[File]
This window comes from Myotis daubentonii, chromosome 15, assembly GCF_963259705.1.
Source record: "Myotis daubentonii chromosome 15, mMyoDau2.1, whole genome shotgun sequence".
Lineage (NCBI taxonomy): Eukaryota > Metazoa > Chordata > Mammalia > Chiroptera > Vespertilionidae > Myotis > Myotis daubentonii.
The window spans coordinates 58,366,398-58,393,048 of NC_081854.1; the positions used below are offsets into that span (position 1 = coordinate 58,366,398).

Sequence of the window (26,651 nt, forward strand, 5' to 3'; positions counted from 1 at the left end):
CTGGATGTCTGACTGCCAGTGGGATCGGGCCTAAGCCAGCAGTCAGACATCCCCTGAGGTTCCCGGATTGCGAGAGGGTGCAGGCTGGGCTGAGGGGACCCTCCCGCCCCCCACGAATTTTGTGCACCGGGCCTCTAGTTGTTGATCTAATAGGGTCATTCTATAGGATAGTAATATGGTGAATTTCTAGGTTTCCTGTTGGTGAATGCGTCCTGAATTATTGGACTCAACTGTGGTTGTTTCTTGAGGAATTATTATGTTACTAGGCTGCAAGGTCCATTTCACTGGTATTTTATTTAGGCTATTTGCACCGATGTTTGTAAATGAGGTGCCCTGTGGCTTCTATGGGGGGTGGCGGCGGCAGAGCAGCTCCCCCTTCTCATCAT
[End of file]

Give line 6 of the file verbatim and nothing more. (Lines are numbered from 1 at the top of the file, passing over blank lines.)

CTGGATGTCTGACTGCCAGTGGGATCGGGCCTAAGCCAGCAGTCAGACATCCCCTGAGGTTCCCGGATTGCGAGAGGGTGCAGGCTGGGCTGAGGGGACCCTCCCGCCCCCCACGAATTTTGTGCACCGGGCCTCTAGTTGTTGATCTAATAGGGTCATTCTATAGGATAGTAATATGGTGAATTTCTAGGTTTCCTGTTGGTGAATGCGTCCTGAATTATTGGACTCAACTGTGGTTGTTTCTTGAGGAATTATTATGTTACTAGGCTGCAAGGTCCATTTCACTGGTATTTTATTTAGGCTATTTGCACCGATGTTTGTAAATGAGGTGCCCTGTGGCTTCTATGGGGGGTGGCGGCGGCAGAGCAGCTCCCCCTTCTCATCAT